WHEN THE GOING GETS TOUGH … I TIDY
After a five month stay in the hospital, I returned home so weak I could barely stand. My worried husband found me folding towels and sheets in front of the linen closet. I didn’t have an answer for his shocked demand to know what the h I was doing. It took several days and a plethora of sorting and tidying to realize I was taking back control in the only way I could. My body had let me down repeatedly over the past five years. Crohns had taken over my life. At any time, I could experience a new and frightening symptom. Sorting my linen gave me a sense of control – a least my towels were all folded the same way.
Early this year, a friend lost her husband quite unexpectedly – a great shock. When I asked her how she was doing a week later, she told me she was tidying her kitchen cabinets, the next week it was painting the trim in her condo. I identified immediately with her need to reassure herself she had control over something.
Proponents of the chaos theory would say that disease, death, even a pandemic are part of the complex and confounding behaviour that comes from simple pattern of events. Probably one of the simple patterns Henri Poincare identified was our human need for control.
Covid -19 has left many people feeling control is out of range. Employees have lost control of their work situation, parents of their children, students of their set goals, others their finances, and many people of all ages fear they are losing control of their mental health. Nurses and doctors have little control over the hours they work and are unable to keep a healthy balance in their lives.
This past year government recommendations, social mores, individual principles, and time have acted as intangible controls; while border closings, limited transportation, and social distancing controlled tangibles like our locations and movements. It is no wonder, when we dip our net into the control pool, we most often come up empty. We search for a sense of control in strange places and peculiar ways. An exercise regime, eating program, timetable or ritual around how one gets dressed are all ways of maintaining a semblance of control. The athlete who must wear his lucky green socks, and put the left one on first, fights the chaos theory with superstition.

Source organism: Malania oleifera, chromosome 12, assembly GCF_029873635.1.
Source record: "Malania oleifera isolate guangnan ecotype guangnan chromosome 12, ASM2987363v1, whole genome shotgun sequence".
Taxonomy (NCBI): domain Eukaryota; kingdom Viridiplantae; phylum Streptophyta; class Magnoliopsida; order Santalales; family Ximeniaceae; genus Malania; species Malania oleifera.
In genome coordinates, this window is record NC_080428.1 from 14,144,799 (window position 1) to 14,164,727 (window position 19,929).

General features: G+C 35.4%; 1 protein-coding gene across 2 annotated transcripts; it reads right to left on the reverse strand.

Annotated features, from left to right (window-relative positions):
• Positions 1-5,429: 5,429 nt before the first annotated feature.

Chaos is not a great look on me. I often have my toe just touching the line of OCD (obsessive compulsive disorder). A place for everything and everything in its place keeps me content. When I put pepper on my egg yesterday morning, instead of getting the soft sprinkle I expected I got a shower of black. My left-handed husband had put the cooking shaker down backward – and I assumed I still had control over the placing of items in my kitchen – foolish me! These unexpected happenings convince us we have little or no control.
Possibly, control over environment or your life isn’t an issue with you. You easily surrender to ‘what is’ – while driving the control freaks around you into a frenzy. I have never met a person who isn’t fighting for control. I believe it is hard-wired into us as much as our fight and flight response. When people tease me about needing control, I respond, “I don’t want to control anyone, I just don’t want anyone controlling me.” But then we tell ourselves all kinds of stories!